Category Archives: Augmented Reality

ARKit – Portal

After the massive excitement of Apple’s new ARKit, there have been some interesting demos and prototyping of AR Apps that are utilising this core technology.

I decided to make my own after sees some examples online, and I created a room portal within Unity 3D.

Initially, it appears as a virtual door within the environment, into another world. The user has the ability to walk into the room, and view the outside world (the real world).

This is using a mix of DepthMasks, and Buffers. As expected, the 6DOF (degree of freedom) tracking is pretty much spot on, and makes the experience very smooth and unrestrained. (Any lag that is seen within the video is actually the screen-recorder, and not the App).

Expect more interesting examples, and demos to come!

Award Winning Unity3D Application

I’m very proud to announce that the mobile application that I have been working on for a lengthy amount of time has won an award!

The MMA Smarties Awards is the world’s top global mobile marketing awards celebrating innovation, creativity, and success. Working alongside Engine Creative and BIC, we won the award in the Mobile App category – competing against other bluechip marketing companies including Jaguar, Heineken and McDonalds.



The Application uses Unity3D to it’s full potential, along with using the powerful Vuforia for Augmented Reality tracking technology which pushes the immersive and educational experience to new bounds.


The app has now been released in six countries within Europe (including France, UK, Spain and Germany) and further releases are planned for Latin American.

Vuforia & Digital Eyewear

Over the past few years I’ve been working on a wide range of projects that use Vuforia within Unity. For those of you who don’t know what Vuforia is, it’s a bunch of highly sophisticated libraries that allow you to track a physical image or object (called a target) in which you can augment digital content on-top of it.


It’s pretty cool stuff that allows you to do very exciting things with your mobile device! However, whats even more cool is digital eyewear! There are a bunch of digital eyewear technology that works with Vuforia, including the Microsoft HoloLens! This lets you to view your content as if it were in your environment in a much realistic way due to the fact that the computer is essentially projecting the digital content into your eyes, instead of viewing on a mobile screen!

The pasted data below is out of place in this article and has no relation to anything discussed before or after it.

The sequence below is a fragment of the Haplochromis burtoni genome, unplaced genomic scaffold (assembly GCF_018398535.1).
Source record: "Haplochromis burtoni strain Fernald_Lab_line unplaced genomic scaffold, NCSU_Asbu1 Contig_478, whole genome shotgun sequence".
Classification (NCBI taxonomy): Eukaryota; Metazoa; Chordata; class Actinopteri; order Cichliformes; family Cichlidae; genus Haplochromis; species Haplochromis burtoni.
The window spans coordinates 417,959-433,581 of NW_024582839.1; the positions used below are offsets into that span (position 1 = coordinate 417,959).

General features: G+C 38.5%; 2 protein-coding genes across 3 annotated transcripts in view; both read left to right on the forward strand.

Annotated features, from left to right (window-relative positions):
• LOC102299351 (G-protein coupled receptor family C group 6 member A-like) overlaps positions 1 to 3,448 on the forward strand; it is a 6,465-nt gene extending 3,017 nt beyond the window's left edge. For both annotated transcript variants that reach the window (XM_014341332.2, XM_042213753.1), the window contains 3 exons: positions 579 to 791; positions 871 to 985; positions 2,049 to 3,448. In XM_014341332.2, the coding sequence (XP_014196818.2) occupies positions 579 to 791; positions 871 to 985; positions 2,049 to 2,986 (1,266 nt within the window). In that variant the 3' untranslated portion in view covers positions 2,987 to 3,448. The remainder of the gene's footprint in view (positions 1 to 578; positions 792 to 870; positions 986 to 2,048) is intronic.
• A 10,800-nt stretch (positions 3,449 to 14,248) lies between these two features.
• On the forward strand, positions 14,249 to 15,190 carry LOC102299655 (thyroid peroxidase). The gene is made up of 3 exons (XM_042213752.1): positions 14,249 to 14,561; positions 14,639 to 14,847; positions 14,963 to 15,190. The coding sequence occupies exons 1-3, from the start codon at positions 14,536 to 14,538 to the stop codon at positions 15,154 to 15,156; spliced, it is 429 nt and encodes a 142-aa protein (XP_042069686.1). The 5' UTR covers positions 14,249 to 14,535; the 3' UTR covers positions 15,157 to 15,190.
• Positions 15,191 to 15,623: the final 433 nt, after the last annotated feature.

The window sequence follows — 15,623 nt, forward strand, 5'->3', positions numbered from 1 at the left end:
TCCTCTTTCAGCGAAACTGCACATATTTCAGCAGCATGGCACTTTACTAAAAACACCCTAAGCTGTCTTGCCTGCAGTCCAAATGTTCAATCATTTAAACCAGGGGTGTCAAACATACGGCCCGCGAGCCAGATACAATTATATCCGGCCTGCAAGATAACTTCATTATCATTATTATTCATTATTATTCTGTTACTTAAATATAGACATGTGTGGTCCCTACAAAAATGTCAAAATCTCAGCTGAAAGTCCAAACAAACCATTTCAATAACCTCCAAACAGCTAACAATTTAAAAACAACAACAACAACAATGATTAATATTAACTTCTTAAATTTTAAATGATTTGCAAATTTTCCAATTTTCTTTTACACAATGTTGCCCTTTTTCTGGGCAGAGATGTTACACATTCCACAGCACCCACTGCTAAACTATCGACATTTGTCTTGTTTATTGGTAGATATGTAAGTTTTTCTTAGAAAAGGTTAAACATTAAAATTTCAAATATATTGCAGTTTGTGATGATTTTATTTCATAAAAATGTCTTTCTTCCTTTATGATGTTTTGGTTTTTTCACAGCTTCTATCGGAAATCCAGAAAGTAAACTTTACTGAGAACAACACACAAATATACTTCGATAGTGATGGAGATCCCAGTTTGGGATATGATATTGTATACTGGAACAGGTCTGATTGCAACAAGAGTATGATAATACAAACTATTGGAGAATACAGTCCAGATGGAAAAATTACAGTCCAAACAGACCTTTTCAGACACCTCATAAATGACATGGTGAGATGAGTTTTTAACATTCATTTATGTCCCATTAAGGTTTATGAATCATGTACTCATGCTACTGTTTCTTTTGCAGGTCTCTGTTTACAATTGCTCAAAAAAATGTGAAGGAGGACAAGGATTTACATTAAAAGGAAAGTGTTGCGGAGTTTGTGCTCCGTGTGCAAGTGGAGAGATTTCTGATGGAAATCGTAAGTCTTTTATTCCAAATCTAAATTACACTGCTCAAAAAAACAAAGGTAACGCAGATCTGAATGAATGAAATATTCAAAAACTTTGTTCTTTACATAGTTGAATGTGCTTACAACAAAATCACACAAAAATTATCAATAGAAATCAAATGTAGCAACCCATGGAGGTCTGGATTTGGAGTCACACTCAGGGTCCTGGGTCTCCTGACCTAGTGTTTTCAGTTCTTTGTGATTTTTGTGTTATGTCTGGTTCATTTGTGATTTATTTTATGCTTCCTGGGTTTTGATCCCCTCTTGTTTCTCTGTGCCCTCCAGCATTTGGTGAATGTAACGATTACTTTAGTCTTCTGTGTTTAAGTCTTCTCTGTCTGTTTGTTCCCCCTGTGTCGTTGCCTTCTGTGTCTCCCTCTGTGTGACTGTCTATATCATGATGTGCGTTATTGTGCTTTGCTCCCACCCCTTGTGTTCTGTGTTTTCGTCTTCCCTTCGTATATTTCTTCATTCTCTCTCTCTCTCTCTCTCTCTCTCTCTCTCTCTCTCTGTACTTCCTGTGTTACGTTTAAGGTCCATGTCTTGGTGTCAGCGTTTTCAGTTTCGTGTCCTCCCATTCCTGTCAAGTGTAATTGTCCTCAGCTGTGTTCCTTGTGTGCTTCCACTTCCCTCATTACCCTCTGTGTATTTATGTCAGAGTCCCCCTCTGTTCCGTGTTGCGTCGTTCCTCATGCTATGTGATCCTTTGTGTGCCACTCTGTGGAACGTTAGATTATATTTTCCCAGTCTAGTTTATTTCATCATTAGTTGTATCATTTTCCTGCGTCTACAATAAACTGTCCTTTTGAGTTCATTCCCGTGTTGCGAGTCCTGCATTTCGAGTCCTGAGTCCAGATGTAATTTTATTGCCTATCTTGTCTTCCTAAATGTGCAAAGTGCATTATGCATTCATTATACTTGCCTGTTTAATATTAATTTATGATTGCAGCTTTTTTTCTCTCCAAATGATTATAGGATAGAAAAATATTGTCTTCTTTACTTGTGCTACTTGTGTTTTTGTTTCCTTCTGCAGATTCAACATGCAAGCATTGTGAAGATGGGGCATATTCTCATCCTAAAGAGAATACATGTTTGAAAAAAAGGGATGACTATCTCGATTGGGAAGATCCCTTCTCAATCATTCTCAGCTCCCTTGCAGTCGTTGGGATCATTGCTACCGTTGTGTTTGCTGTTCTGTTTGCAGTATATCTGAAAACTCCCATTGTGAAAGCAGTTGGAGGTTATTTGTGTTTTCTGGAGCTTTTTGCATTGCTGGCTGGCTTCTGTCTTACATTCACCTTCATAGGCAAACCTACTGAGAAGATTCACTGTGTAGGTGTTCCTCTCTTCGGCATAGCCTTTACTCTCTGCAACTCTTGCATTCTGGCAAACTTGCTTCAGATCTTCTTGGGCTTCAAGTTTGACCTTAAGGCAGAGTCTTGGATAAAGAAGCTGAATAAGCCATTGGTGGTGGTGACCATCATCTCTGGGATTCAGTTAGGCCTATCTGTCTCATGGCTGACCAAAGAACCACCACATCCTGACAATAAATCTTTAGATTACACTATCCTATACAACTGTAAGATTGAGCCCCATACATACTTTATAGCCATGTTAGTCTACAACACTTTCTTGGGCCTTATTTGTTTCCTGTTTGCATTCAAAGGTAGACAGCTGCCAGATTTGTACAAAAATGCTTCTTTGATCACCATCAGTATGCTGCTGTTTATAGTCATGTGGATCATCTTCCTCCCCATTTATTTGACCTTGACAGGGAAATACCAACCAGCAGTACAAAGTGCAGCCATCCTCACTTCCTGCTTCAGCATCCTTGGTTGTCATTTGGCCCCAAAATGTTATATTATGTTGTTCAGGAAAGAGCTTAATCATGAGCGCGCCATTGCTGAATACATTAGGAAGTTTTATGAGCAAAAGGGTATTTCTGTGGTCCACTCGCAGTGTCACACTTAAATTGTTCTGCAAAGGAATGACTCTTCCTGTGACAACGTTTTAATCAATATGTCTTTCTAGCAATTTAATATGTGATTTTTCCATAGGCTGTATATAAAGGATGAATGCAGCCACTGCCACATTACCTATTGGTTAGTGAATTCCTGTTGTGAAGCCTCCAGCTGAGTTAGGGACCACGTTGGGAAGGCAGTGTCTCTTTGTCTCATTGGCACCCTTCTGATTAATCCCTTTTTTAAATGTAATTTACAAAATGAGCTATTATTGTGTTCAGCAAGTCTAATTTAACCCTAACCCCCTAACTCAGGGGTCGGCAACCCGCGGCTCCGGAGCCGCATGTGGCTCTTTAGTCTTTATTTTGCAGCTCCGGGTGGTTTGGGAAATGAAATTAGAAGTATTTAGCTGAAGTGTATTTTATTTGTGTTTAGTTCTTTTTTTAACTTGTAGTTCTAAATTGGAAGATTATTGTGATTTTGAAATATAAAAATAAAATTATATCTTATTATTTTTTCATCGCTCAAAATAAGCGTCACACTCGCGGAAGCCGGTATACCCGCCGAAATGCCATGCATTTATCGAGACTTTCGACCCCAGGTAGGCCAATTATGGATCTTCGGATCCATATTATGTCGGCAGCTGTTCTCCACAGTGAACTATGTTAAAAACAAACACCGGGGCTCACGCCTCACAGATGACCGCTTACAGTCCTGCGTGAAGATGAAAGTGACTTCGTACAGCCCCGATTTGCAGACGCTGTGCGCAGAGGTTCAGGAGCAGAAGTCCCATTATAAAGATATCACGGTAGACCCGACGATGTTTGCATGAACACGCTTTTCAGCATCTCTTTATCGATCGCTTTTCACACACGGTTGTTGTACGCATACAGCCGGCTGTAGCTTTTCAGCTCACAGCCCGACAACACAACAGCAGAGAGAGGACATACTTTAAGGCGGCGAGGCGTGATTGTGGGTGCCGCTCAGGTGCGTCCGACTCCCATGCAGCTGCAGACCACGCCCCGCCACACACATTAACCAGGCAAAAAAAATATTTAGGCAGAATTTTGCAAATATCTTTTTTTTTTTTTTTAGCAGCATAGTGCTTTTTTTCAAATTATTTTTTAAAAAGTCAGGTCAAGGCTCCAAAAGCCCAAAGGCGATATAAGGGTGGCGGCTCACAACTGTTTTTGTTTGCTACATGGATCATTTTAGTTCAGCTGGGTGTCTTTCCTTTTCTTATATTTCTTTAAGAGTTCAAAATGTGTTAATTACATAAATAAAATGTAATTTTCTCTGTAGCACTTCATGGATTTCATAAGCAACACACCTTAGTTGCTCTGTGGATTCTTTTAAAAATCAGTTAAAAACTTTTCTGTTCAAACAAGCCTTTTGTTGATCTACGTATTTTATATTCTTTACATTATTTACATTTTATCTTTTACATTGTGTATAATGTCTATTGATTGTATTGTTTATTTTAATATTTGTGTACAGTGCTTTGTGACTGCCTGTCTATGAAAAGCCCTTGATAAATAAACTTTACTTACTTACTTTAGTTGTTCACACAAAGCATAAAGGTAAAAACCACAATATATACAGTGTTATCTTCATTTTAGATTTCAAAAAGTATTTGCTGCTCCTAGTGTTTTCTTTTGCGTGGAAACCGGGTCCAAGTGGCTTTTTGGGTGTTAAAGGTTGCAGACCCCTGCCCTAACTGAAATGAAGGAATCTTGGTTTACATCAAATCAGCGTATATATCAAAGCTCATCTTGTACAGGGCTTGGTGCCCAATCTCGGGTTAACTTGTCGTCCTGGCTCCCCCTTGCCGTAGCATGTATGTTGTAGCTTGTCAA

A part from the HoloLens, and the huge price tag they’ve slapped on it (for development release), I’m currently looking for a more affordable piece of hardware in terms of optical projection.

Epson Moverio BT-300

Who knew Epson didn’t just make printers? Indeed, they also have a production line for digital eyewear, some affordable, others not so much. The Epson Moverio BT-300 is their latest product (release date TBC).


The eyewear comes equipped with dual OLED micro projectors that allow for the display of 3D content with a binocular resolution of 720p as well as a 5m pixel camera. The camera allows you to feed your scene into Vuforia, which in turn allows you to track and place digital content into your environment, augmented reality!

It also comes equipped with a head tracking sensor that allow you move 360 with the computer knowing of your rotation.

The eyewear is powered and built on an Android device. The device is basically like a powerful smartphone, but without a screen – instead it has a touchpad like surface with buttons and a scroll wheel.

Potential Projects

I’ve always wanted to get my hands on some tech like this! Just to play around really and see what interesting projects and ideas I can come up with. Hopefully, when these start rolling off the production-line, and into the commercial stream I just might be able to do just that!